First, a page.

In the current study, three architectures of AlexNet, GoogleNet, and ResNet were used for deep learning analysis. ResNet was revealed to have the highest AUC among the three architectures, whereas, GoogleNet also indicated to have high AUC and not much different from ResNet. However, a lower AUC compared to the aforementioned two architectures was shown in AlexNet. AlexNet consists of eight layers; this was so simple structure compared to GoogLeNet and ResNet. The difference in diagnostic accuracy might be because of such structural differences among these three architectures.

The current study has several limitations. First, FDG-PET/CT scanners were different for the training and test cohorts. In addition, all patients received chemoradiation therapy with curative intent as the main treatment method. However, quite a few patients received induction chemotherapy before the main treatment. Some patients also received surgical neck resection after the main treatment. Furthermore, the distribution of patient numbers was not well balanced among T1–4 groups (mildly biased in T2 and T3) and N1–3 groups (also mildly biased in N2b and N2c). Because deep learning analysis generally needs a large sample size to create a sufficiently learned model, it might be challenging to collect a completely homogeneous cohort with imaging from only one scanner and with the same treatments. Next, the status of human papillomavirus (HPV) in many patients was unknown because OPSCC patients diagnosed in this study span 10 years (2007–2017) when not all patients were tested for the presence of the virus. HPV status is now known to be an independent prognostic factor in OPSCCs [28]. Although a potential of high diagnostic performance in the deep learning model and its independence from the HPV status might be indicated by results from the subgroup analysis in the current study, further analyses with the division of total patients into homogeneous treatment regimens and positive/negative HPV status are needed to address these limitations. In addition, the previous investigation described the diagnostic model to predict the HPV status from deep learning-based image analysis using FDG-PET images [14]. The integrated use, including this previously described model, might contribute more accurate diagnosis in deep learning-based local prognosis prediction as a future analysis.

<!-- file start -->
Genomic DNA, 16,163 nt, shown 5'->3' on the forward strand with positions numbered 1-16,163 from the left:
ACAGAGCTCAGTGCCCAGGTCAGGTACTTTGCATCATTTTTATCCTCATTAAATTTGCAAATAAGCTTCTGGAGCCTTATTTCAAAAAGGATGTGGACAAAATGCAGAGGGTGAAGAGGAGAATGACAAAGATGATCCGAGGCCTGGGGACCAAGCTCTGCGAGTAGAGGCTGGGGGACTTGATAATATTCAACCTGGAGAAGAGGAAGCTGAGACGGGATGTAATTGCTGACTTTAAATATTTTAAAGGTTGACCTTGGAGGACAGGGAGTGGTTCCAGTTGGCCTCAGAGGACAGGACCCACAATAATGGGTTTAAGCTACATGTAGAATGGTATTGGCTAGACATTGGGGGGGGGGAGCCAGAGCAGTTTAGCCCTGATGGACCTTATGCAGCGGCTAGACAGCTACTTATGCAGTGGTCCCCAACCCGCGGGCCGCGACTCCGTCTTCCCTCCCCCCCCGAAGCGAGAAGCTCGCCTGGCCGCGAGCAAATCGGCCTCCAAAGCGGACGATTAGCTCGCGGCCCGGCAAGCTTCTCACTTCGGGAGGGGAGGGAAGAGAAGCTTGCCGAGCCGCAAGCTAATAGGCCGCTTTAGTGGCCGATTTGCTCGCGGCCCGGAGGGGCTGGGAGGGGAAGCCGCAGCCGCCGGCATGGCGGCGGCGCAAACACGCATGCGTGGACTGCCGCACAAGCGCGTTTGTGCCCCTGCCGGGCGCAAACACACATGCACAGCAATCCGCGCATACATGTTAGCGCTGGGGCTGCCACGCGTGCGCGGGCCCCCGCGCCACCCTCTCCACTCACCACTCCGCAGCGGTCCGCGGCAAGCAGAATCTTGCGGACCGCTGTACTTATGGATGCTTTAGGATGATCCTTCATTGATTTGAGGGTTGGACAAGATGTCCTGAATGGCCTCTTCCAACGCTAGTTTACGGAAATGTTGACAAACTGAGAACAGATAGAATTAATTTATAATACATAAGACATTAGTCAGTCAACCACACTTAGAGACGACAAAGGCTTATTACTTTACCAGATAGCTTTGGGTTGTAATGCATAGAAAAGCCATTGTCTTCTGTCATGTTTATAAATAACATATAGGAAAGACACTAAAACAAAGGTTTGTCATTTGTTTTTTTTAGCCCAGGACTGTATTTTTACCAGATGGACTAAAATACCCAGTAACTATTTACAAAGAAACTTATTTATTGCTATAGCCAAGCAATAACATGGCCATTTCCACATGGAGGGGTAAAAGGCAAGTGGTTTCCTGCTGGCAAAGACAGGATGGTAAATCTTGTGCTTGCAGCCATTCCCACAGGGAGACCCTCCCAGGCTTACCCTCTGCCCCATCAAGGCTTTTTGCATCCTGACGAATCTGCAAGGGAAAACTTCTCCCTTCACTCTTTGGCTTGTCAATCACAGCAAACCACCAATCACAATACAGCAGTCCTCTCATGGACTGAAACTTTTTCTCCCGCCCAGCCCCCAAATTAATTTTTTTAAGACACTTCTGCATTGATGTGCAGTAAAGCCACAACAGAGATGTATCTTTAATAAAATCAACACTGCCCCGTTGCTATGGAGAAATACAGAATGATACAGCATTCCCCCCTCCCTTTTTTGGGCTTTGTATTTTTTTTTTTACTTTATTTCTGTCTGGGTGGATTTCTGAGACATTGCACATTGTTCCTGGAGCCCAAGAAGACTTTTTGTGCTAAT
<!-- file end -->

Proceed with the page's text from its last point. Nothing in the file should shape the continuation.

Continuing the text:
A deep learning-based diagnostic model using FDG-PET images can potentially predict treatment outcome and local progression-free survival rate in patients with OPSCC who received definitive chemoradiation therapy.